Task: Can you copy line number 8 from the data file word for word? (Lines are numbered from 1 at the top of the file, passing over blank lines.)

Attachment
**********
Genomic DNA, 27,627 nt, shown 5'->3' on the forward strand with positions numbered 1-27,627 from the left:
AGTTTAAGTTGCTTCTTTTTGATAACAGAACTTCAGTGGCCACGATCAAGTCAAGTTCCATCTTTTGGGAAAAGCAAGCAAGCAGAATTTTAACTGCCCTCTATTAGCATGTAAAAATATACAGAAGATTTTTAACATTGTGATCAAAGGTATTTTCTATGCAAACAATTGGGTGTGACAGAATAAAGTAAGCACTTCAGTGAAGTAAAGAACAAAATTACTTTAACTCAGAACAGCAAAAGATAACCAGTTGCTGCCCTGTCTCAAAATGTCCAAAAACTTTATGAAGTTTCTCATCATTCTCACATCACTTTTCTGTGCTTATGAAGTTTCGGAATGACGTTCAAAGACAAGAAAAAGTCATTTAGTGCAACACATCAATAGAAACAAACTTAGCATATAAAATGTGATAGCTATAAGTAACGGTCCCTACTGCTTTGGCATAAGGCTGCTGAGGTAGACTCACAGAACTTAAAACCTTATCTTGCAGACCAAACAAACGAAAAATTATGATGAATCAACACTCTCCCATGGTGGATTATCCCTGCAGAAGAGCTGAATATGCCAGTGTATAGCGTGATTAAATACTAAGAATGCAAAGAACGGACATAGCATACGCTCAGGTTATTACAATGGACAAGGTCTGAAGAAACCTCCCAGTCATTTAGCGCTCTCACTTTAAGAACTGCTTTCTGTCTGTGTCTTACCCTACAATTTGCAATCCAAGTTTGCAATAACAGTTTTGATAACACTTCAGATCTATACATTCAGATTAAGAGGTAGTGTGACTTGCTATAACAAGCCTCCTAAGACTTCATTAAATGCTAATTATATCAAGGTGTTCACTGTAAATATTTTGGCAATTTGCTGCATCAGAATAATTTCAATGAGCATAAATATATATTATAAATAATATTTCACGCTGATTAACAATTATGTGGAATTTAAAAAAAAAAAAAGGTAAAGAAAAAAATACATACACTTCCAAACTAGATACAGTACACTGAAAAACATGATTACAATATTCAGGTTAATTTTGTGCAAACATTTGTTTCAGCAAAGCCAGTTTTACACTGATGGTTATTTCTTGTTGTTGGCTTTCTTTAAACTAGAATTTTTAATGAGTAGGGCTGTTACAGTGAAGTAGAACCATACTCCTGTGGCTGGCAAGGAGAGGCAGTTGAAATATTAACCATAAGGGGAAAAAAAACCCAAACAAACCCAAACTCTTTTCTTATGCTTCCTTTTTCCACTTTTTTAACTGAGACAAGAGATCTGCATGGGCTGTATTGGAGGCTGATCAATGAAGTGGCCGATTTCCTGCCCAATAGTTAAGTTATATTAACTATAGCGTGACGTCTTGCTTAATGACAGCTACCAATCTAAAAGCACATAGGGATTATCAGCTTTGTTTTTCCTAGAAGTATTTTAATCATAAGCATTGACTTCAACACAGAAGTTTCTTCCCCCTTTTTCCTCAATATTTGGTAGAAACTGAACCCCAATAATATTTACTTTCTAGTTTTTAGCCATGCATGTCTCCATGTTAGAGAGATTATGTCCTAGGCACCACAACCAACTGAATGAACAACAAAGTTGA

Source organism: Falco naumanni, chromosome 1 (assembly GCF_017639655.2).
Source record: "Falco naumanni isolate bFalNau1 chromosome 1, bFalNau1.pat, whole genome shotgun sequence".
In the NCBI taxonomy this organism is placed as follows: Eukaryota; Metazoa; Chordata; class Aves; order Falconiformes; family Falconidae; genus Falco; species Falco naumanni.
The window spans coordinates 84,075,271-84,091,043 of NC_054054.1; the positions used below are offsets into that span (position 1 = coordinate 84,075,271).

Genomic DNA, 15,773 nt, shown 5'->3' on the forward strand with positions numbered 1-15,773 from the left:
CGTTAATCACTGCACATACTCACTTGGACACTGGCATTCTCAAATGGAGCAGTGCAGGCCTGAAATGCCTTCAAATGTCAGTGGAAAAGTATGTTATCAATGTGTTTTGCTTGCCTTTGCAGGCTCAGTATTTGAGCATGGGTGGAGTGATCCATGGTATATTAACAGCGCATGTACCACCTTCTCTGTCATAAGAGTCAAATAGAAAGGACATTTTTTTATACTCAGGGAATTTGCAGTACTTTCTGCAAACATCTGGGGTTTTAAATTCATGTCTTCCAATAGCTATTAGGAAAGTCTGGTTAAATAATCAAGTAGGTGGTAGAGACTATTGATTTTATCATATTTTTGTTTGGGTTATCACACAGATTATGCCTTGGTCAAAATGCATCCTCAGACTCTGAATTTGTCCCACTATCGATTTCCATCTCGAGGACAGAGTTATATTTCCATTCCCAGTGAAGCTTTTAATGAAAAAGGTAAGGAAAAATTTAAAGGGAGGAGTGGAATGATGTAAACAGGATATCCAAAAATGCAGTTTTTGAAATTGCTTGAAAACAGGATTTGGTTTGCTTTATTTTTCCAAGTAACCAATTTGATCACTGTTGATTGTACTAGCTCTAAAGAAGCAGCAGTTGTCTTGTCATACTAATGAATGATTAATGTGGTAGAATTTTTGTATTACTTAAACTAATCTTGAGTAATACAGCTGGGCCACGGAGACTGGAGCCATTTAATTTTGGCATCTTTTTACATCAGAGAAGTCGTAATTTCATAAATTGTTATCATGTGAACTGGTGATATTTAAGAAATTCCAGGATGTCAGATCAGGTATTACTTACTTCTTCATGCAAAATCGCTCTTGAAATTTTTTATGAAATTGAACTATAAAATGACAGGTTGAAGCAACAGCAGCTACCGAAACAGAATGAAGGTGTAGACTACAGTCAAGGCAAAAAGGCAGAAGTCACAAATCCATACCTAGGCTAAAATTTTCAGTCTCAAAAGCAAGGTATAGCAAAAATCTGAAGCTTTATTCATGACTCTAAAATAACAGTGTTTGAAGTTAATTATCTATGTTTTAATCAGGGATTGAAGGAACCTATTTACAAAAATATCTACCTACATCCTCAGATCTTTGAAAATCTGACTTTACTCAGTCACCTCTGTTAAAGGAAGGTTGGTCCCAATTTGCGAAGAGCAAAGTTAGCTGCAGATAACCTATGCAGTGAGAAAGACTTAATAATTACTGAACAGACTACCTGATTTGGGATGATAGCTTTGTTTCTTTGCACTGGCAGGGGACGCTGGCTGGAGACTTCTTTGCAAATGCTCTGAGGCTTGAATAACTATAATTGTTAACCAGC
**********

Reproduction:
CGTTAATCACTGCACATACTCACTTGGACACTGGCATTCTCAAATGGAGCAGTGCAGGCCTGAAATGCCTTCAAATGTCAGTGGAAAAGTATGTTATCAATGTGTTTTGCTTGCCTTTGCAGGCTCAGTATTTGAGCATGGGTGGAGTGATCCATGGTATATTAACAGCGCATGTACCACCTTCTCTGTCATAAGAGTCAAATAGAAAGGACATTTTTTTATACTCAGGGAATTTGCAGTACTTTCTGCAAACATCTGGGGTTTTAAATTCATGTCTTCCAATAGCTATTAGGAAAGTCTGGTTAAATAATCAAGTAGGTGGTAGAGACTATTGATTTTATCATATTTTTGTTTGGGTTATCACACAGATTATGCCTTGGTCAAAATGCATCCTCAGACTCTGAATTTGTCCCACTATCGATTTCCATCTCGAGGACAGAGTTATATTTCCATTCCCAGTGAAGCTTTTAATGAAAAAGGTAAGGAAAAATTTAAAGGGAGGAGTGGAATGATGTAAACAGGATATCCAAAAATGCAGTTTTTGAAATTGCTTGAAAACAGGATTTGGTTTGCTTTATTTTTCCAAGTAACCAATTTGATCACTGTTGATTGTACTAGCTCTAAAGAAGCAGCAGTTGTCTTGTCATACTAATGAATGATTAATGTGGTAGAATTTTTGTATTACTTAAACTAATCTTGAGTAATACAGCTGGGCCACGGAGACTGGAGCCATTTAATTTTGGCATCTTTTTACATCAGAGAAGTCGTAATTTCATAAATTGTTATCATGTGAACTGGTGATATTTAAGAAATTCCAGGATGTCAGATCAGGTATTACTTACTTCTTCATGCAAAATCGCTCTTGAAATTTTTTATGAAATTGAACTATAAAATGACAGGTTGAAGCAACAGCAGCTACCGAAACAGAATGAAGGTGTAGACTACAGTCAAGGCAAAAAGGCAGAAGTCACAAATCCATACCTAGGCTAAAATTTTCAGTCTCAAAAGCAAGGTATAGCAAAAATCTGAAGCTTTATTCATGACTCTAAAATAACAGTGTTTGAAGTTAATTATCTATGTTTTAATCAGGGATTGAAGGAACCTATTTACAAAAATATCTACCTACATCCTCAGATCTTTGAAAATCTGACTTTACTCAGTCACCTCTGTTAAAGGAAGGTTGGTCCCAATTTGCGAAGAGCAAAGTTAGCTGCAGATAACCTATGCAGTGAGAAAGACTTAATAATTACTGAACAGACTACCTGATTTGGGATGATAGCTTTGTTTCTTTGCACTGGCAGGGGACGCTGGCTGGAGACTTCTTTGCAAATGCTCTGAGGCTTGAATAACTATAATTGTTAACCAGC